The Wall Street Journal (WSJ) reports on how telemedicine is upending the delivery of health care. Doctors are more frequently using electronic means to communicate with their patients and with each other, either by phone, email or webcam. Doctors are consulting electronically more often to make split second decisions about strokes and heart attacks.  Patients are using devices to transmit medical information to their doctors such as blood pressure, heart rate and other vital signs.

More than 15 million Americans have received some kind of medical care remotely in the past year, according to the American Telemedicine Association.  The organization expects to see the use of telemedicine grow by 30 percent in the next year.

Mercy health systems in St. Louis has a new Virtual Care Center, a hospital without beds, and provides remote assistance to 38 smaller hospitals from North Carolina to Oklahoma in their intensive care units, emergency rooms, and other departments. The critical care doctors observe patient’s vital signs from a video monitor, and continually collect data to detect any medical complications. The doctors can attend a patient via a two way camera, and can get close enough to read the print on an IV bag.  Mercy Virtual says that ICUs monitored by their specialists have seen a 35 percent decrease in patient’s length of stay, and 30 percent fewer deaths.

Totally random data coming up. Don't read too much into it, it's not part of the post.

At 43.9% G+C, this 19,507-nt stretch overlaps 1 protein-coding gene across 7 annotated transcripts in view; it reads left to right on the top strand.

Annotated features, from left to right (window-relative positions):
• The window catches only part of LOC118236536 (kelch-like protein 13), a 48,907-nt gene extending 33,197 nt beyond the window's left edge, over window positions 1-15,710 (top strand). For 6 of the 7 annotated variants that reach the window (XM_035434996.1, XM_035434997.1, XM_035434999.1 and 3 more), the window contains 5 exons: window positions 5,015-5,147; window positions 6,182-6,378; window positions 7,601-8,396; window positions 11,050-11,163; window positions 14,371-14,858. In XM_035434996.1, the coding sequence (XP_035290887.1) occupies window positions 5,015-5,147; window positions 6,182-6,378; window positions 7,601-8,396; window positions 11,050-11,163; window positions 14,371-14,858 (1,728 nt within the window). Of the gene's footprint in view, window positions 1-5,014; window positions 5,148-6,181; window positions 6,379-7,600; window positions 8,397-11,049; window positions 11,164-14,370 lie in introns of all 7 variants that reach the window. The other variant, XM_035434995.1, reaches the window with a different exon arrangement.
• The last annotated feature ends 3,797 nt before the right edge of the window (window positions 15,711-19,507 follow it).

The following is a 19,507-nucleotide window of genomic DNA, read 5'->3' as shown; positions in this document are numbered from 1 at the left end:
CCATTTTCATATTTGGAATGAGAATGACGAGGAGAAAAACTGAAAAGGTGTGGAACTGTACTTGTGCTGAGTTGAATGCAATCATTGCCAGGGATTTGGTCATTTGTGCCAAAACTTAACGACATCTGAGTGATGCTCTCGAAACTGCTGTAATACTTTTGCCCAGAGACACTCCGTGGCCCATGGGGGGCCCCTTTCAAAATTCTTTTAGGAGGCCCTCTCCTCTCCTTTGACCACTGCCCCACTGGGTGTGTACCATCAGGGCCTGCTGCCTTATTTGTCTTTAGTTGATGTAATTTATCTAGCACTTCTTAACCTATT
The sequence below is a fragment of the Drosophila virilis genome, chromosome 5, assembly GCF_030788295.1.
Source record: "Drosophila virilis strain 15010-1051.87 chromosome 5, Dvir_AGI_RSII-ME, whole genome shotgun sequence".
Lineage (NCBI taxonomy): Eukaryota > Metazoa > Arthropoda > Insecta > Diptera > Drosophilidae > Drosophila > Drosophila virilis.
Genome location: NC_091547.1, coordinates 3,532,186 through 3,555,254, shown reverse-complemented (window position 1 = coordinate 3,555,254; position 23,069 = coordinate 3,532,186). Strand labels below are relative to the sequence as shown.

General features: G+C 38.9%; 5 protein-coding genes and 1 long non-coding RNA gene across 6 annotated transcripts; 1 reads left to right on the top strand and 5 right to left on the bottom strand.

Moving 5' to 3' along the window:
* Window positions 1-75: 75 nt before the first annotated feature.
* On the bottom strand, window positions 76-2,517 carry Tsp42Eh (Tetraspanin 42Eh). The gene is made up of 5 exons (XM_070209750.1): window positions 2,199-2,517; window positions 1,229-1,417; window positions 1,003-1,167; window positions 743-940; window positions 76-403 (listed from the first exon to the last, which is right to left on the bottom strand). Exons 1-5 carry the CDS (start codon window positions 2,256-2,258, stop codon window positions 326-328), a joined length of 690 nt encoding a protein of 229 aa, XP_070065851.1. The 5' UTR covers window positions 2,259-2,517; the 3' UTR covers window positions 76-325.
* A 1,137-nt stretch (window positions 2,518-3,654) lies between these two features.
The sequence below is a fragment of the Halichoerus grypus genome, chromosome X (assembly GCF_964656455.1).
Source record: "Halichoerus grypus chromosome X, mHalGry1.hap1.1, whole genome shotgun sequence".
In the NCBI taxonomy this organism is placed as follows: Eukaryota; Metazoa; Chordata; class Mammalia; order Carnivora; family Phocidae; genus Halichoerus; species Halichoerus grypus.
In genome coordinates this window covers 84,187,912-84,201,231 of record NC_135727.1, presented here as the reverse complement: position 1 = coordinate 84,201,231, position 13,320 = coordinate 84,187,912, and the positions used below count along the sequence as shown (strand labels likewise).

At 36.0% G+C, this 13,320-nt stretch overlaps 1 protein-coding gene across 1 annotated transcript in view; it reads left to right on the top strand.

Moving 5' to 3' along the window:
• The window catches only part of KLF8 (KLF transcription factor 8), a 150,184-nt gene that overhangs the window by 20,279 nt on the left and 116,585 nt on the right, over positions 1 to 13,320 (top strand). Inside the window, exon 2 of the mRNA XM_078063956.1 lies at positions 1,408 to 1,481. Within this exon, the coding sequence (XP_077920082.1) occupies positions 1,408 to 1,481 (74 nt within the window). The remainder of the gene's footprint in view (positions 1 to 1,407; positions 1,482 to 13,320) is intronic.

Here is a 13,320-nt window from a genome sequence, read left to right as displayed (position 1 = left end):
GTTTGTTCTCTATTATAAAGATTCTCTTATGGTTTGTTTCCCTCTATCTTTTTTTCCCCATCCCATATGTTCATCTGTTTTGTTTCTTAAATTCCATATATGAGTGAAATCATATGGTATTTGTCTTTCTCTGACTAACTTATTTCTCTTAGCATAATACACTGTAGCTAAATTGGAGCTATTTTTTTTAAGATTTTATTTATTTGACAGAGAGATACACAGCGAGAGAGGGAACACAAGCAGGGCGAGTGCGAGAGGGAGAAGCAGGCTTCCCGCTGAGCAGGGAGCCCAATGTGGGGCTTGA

Doctors Without Borders is in regular communication about difficult cases in Niger, South Sudan and other remote areas to its network of 280 experts around the world.

Is Quality of Care Being Sacrificed?

The use of telemedicine is growing rapidly, but still faces significant questions and challenges according to the WSJ report. Rules regulating telemedicine differ from state-to-state and are being debated and changed. Physician groups are just now developing new guidelines about appropriate treatment for patients using telecommunication.  A big question being debated among providers, payers, regulators and patients is whether quality of care is being sacrificed for convenience.

Many health plans and employers are now offering virtual visits to patients as a convenient way for patients to be treated for nonemergency medical care without leaving their home or office. Patients can speak to a physician by telephone, video or email, for a one time consultation for treatment of colds, flu, earaches and skin rashes for about half the cost of a regular office visit. Critics say that these types of consultations can’t thoroughly evaluate the patient for any underlying problems resulting from upper respiratory infections.  The doctor can’t listen to your heart, culture your throat or feel swollen glands for example. Telemedicine also threatens to fragment the delivery of health care and undermine the doctor-patient relationship.

Source: Wall Street Journal, “How Telemedicine Is Transforming Health Care,”by Melinda Beck, June 27, 2016

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